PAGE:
I doubt that this blog has reached any aliens or sentient animals, so I think I can safely assume that if you are reading this, you are human.
Let me fill you in on something about humans: we feel lots of things. All the time. Our emotions range all over the place and we have very little control over it. It is totally normal as a human to feel happy one moment and angry the next. Feeling things is kind of what we do.
(This is my representation, not anatomically correct)
This being said, we expect a lot out of ourselves when we limit our emotions to what we want to feel. For me, I am working through allowing anger as a normal human emotion. I have always seen anger as bad and something I should ignore or avoid. I still think that anger can lead to hurtful actions, but anger itself is part of life. Expecting myself never to get angry not only is completely ludicrous, but it doesn’t help when I do get angry because I just keep thinking, “I shouldn’t be mad. It’s okay. I’m fine.” I might as well try to put a campfire out with gasoline!
When we grieve, there is a whole range of emotions that come along. However, we sometimes think that all we should feel is sadness. Sometimes we feel that other people are judging us if we feel anything else.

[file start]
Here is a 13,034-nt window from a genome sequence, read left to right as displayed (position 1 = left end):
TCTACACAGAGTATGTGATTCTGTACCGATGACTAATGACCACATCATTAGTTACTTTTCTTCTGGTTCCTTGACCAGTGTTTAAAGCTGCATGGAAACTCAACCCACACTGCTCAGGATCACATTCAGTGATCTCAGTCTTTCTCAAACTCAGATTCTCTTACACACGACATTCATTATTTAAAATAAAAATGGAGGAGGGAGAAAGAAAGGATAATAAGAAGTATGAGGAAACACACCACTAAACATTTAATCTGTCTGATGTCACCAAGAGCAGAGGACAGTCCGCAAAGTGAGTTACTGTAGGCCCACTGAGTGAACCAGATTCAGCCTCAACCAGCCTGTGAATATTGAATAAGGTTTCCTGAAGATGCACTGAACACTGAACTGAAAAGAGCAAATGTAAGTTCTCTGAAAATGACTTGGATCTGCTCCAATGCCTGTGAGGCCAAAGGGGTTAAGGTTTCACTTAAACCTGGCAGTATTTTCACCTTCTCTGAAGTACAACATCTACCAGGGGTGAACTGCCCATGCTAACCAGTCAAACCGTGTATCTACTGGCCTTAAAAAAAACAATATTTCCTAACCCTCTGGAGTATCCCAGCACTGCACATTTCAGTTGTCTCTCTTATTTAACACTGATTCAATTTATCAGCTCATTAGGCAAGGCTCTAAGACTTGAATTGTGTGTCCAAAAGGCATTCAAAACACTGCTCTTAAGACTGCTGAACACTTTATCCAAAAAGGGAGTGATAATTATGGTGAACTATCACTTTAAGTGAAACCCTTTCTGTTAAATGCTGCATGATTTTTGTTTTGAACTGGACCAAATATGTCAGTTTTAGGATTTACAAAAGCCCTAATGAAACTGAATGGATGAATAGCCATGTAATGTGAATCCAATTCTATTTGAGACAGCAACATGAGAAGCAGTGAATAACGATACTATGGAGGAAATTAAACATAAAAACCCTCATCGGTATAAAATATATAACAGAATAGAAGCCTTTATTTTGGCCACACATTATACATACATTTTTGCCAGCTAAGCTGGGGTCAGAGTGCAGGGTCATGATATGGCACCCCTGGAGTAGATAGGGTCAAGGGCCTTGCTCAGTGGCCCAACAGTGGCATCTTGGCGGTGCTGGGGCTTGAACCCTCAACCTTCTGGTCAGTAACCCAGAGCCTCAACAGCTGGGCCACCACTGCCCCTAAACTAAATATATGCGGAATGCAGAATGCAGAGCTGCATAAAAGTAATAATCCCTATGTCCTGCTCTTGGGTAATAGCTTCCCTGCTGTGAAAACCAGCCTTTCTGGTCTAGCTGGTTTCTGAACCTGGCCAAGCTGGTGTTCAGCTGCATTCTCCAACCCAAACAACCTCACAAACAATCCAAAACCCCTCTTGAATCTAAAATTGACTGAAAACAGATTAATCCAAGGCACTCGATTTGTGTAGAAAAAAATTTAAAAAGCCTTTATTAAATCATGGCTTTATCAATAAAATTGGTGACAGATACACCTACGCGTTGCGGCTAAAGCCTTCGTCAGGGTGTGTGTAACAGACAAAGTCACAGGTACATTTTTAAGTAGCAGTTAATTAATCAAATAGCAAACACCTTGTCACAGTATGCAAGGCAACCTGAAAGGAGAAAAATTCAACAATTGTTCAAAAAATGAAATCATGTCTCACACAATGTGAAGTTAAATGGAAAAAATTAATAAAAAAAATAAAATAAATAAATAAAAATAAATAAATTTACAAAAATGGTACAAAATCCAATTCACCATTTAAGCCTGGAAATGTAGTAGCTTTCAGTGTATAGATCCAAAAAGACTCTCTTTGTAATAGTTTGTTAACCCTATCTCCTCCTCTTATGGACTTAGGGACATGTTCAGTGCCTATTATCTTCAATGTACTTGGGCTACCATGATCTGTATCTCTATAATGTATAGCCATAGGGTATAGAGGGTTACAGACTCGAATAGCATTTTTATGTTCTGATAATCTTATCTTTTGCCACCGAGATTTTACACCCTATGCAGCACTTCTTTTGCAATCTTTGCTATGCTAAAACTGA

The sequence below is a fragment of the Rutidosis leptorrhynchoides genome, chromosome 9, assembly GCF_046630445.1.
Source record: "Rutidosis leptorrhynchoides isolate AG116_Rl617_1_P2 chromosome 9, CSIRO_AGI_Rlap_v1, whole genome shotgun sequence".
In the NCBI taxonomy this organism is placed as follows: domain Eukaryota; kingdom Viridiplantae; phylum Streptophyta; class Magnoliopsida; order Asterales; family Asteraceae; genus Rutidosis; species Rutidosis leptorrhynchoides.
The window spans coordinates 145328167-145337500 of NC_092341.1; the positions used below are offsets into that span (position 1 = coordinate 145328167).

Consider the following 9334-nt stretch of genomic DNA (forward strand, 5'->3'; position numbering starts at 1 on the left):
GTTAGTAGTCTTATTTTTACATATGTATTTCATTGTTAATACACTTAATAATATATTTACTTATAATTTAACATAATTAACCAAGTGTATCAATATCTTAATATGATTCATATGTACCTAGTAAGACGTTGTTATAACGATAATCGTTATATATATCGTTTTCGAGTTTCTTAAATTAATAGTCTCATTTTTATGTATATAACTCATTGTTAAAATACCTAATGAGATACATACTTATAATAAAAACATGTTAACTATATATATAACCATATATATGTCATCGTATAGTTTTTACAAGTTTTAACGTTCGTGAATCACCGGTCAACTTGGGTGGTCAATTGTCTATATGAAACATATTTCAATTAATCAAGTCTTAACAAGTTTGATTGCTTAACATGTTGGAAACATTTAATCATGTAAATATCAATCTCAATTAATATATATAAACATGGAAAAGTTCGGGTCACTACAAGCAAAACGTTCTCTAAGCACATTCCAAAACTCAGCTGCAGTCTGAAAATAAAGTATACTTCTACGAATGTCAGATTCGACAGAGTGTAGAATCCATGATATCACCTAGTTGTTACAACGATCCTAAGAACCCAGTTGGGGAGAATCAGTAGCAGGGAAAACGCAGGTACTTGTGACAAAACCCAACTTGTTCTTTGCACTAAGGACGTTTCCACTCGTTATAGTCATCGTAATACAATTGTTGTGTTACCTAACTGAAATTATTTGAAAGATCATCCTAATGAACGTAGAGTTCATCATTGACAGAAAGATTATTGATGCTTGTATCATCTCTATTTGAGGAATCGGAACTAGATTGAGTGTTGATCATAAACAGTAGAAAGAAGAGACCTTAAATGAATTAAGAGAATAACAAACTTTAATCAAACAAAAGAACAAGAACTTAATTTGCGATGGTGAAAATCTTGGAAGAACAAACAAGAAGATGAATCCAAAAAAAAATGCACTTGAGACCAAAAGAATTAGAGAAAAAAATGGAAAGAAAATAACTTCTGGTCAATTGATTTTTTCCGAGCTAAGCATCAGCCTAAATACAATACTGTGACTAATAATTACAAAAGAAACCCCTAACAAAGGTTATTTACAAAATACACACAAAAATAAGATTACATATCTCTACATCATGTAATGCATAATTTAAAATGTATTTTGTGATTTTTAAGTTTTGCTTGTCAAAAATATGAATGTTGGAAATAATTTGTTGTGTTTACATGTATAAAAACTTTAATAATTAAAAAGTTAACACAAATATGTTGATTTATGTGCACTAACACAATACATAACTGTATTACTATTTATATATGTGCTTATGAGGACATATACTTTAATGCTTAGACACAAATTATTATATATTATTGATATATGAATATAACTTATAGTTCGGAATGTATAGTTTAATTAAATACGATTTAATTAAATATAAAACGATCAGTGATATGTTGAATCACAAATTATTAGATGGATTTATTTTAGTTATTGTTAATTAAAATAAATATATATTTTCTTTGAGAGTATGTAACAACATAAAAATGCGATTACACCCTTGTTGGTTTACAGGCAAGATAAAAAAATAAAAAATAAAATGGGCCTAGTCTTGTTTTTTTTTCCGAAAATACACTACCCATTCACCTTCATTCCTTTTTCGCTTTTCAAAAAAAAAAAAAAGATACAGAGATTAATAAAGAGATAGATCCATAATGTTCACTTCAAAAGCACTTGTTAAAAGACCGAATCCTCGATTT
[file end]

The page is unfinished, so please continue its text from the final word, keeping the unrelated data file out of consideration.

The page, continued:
I have felt myself trying to make myself look and feel sad sometimes when people ask me how I am doing, because I feel like that’s what they are expecting and what I “should” be feeling!
In the movie “Inside Out” (which is a deeply profound movie about grief), Riley tries to limit herself only to happiness, but sadness keeps coming around. She can’t move on until she allows herself to feel sadness. I think that is a profound message about all emotions.
Feeling only the “right” emotions all the time would have to be a supernatural power.
Even Christ, the only perfect person I believe to have walked this earth, experienced a range of human emotions! He felt sadness (John 11:35), joy (John 15:10-11), gratitude (John 6:11), anger (Luke 19:45-46), and even discouragement (Matthew 27:37-38).
What I want to tell you today is that what you are feeling is okay.
If you feel relief, that’s okay.
If you feel hurt, that’s okay.
If you feel anger, that’s okay.
If you feel humor, that’s okay.
If you feel gratitude, that’s okay.
If you feel happiness, that’s okay.
If you feel sadness, that’s okay.
You are human, and that’s okay. That is one thing that unites us.
How are you feeling today?